• Adjustment of Status: If you are already in the country on a non-immigrant tourist, student or employment visa, you may seek adjustment of status to permanent residency through a petition by a relative or potential employer. Consular Processing: If the immigrant is outside of the United States, a qualified spouse, parent, sibling or adult son or daughter mentioned above may file an I-130, and once approved by USCIS, the immigrant may apply for an immigrant visa through the U.S. State Department, and appear for the visa interview at the U.S. consular visa post in the immigrant’s home country. Once the immigrant visa is approved, the immigrant can then travel to the United States to receive pre-approved permanent residency and the green card.
  • Asylum and Refugee Petition: If you have acquired asylum or refugee status in the United States, you may apply for permanent resident green card status after one year in asylum or refugee status.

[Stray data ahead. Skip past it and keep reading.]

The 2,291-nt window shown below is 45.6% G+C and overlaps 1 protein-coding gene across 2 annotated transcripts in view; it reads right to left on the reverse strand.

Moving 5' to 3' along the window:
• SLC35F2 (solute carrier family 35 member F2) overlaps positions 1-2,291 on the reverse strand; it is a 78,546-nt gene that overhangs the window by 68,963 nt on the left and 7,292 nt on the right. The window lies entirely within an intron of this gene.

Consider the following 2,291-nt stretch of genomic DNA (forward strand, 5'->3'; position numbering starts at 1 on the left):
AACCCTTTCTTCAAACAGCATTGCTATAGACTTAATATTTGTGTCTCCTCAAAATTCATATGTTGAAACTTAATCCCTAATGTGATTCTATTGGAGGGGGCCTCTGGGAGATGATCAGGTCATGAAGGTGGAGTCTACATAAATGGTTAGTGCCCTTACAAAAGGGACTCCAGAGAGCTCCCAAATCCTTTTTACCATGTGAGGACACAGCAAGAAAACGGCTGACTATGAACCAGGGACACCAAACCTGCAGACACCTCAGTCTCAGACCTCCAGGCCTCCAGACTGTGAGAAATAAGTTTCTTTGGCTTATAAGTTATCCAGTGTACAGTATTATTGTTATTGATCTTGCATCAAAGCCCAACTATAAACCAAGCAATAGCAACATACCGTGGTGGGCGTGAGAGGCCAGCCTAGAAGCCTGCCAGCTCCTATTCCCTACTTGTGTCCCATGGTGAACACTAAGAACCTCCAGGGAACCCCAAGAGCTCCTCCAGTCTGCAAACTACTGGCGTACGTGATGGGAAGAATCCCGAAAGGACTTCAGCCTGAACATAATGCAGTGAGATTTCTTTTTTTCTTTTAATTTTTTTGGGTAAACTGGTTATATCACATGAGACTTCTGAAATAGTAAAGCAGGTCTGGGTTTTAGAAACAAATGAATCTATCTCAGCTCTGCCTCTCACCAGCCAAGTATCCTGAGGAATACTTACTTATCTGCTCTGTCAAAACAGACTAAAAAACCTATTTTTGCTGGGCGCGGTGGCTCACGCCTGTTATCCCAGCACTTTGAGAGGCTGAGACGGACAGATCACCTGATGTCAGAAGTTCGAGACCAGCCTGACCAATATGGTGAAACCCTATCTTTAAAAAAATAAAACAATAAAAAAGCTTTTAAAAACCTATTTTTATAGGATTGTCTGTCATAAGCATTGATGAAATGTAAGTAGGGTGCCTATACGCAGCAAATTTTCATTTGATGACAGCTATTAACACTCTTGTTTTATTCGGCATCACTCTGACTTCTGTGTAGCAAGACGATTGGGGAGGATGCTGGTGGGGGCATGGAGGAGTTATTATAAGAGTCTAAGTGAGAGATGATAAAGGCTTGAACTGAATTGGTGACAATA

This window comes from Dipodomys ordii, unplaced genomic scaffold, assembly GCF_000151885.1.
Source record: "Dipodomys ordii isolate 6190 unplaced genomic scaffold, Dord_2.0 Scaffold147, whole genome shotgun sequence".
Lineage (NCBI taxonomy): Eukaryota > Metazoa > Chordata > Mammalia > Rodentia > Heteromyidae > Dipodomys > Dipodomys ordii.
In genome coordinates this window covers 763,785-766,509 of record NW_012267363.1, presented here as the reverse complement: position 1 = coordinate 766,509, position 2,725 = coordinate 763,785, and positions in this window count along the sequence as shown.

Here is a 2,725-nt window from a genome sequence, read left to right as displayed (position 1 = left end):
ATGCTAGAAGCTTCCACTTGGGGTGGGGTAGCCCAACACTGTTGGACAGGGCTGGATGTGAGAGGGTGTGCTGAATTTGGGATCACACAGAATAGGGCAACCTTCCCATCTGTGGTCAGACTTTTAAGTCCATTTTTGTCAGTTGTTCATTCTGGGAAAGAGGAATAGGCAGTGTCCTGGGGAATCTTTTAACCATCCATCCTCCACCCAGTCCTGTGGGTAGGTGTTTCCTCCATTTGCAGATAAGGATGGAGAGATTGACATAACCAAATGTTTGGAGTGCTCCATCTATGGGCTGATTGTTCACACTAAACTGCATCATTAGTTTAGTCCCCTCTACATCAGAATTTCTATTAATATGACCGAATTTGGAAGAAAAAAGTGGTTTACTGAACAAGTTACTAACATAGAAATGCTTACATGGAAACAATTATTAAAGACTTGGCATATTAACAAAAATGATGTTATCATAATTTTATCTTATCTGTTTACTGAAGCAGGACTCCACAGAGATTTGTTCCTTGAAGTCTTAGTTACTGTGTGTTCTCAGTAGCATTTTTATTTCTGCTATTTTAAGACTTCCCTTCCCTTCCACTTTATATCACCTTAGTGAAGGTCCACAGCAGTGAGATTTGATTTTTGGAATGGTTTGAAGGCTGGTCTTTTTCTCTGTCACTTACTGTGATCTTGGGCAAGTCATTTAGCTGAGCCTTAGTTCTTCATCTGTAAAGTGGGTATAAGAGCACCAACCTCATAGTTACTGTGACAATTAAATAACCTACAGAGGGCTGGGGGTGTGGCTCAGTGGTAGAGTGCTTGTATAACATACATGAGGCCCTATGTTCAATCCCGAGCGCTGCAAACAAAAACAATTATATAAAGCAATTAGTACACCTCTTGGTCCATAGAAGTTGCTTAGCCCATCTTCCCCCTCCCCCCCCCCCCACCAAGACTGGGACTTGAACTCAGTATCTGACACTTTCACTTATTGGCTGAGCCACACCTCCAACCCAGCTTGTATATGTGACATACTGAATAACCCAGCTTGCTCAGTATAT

• VAWA: Under the Violence Against Women Act, if you have been abused by a U.S. citizen or legal permanent resident spouse, you may pursue permanent residency without your spouse through an I-360 VAWA self-petition.
  • Special Immigrant Juvenile (SIJ) Status: In some cases, non-citizen minors who have been abandoned by their parents or are orphaned and have been adjudicated as “dependent” by a state court may apply for permanent residency as wards of the state or as wards of a legally designated guardian.